Lace, part two

Well, I’ve just gotten off the phone with my mother, and I’ve got some information that changes the first Lace post.

Tragically, there is no more of “the real stuff.” It’s just…gone. My mother doesn’t have any. She says my uncle won’t have any either, but I’m still kind of hoping.

Ivy, you were right that “the real stuff” would be done in circles or cornered like a granny square, and they were mostly doilies and scarves. They were done without a pattern, as I said. All her afghans and crocheted garments also were done without patterns and often reverse-engineered from pieces she had seen others make. But that handkerchief was not one of them.

Everyone who identified the photographed lace as machined was correct. My mother said this wasn’t even the “nice” kind of handkerchief.

These were the ones made at The Shop, which I now know is the Liberty Handkerchief Co., on Union Street in Brooklyn. (It’s no longer there.) They did their work as contractors for White House and Stein Dobbin Lace Companies, and apparently the labels don’t even say Liberty. (You can google up a Liberty Handkerchief that exists in England; it’s not the same.)

My mom says that what you had to do to make these were to run up the seam right to the corner, then turn the handkerchief around and run back down the same seam. The trick was to do this without creating a tag in the back (ie, no extra fabric) and without leaving any holes. Then after that, you had to turn over the handkerchief and cut off the “wing” that would be left there. They called this a mitered corner. (?)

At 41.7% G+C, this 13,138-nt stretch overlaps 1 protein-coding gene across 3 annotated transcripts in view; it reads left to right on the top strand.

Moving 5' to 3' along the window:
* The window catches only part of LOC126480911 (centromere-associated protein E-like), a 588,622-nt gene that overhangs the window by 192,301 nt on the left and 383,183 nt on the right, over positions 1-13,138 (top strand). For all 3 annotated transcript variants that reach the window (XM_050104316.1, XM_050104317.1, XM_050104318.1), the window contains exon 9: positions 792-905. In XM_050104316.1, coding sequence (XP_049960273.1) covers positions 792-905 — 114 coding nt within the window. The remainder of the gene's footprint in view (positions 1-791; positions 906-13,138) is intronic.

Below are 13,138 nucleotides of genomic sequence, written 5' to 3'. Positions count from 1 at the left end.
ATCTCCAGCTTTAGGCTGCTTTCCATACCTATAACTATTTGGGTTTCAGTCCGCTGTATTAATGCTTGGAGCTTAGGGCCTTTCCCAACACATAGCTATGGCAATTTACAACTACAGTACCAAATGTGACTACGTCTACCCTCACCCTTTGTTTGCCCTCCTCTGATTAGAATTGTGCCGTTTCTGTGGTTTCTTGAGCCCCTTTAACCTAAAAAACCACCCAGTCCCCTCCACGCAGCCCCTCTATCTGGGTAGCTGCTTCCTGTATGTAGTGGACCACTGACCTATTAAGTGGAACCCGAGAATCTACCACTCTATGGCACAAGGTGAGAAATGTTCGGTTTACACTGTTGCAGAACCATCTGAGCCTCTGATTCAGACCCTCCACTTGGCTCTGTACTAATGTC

Then the handkerchiefs would be bundled up in packs of twelve, tied with a ribbon, and sold for eighty cents.

My grandmother’s shop also made scarves, baby dresses, mantillas, chaplets, satin sachets, and “doggies” during the slow season. (I wasn’t aware there was a slow season for handkerchiefs, by the way.) The “doggies” would be dogs and other animals made of terry cloth, then brought to another location where they’d be filled with foam rubber, and they’d be sold as kids’ sponges. My grandmother was good at finding work for the shop and that was one of the fun ones, my mom tells me.

Next time I’m at her house, I’ll photograph “the good handkerchiefs” and post those.

I’m utterly bummed that the Real Handmade Lace isn’t around any longer. That stinks. I mean, it’s nice to have these, but I wanted one of the ones she’d made for herself, right out of her own head. But my mom said those were from when grandma was younger, before she’d be staying up until three in the morning a few days a week trying to keep the shop afloat, and back when her hands didn’t hurt to be working with fine thread like that.

My mom said she didn’t know it was important to me, but I guess you don’t realize what’s important to you when you’re a kid and all this stuff just surrounds you. It’s just part of the past that vanishes away and then you wonder later on where it all went.


  1. CricketB

    Pardon the lack of precision here, but I remember looking at a lace book on, and seeing some great stuff. It’s probably one of these.

    Those tiny hooks are cool, aren’t they? I used to use them with quilting thread. Oh, for the eyes I used to have!

    When I was in England, my host was making bobbin or pillow lace as a school project. Very cool, but I never tried it myself.

    There’s also tatting, which is very slow; I do both needle and shuttle tatting.

    My MIL has a lace doily that was knitted by her sister, in rounds, from the inside out. (I know you know enough knitting to know how to tell.) I’ve done rounds like that outside in for hats, but never inside out. It would have to be 3+1 needles, but with so little thread to hold them in place?

    We have another piece at the cottage, with a synthetic thread, that’s neither; just do a bowline and leave a loop; the next round does bowlines in the previous round’s loops.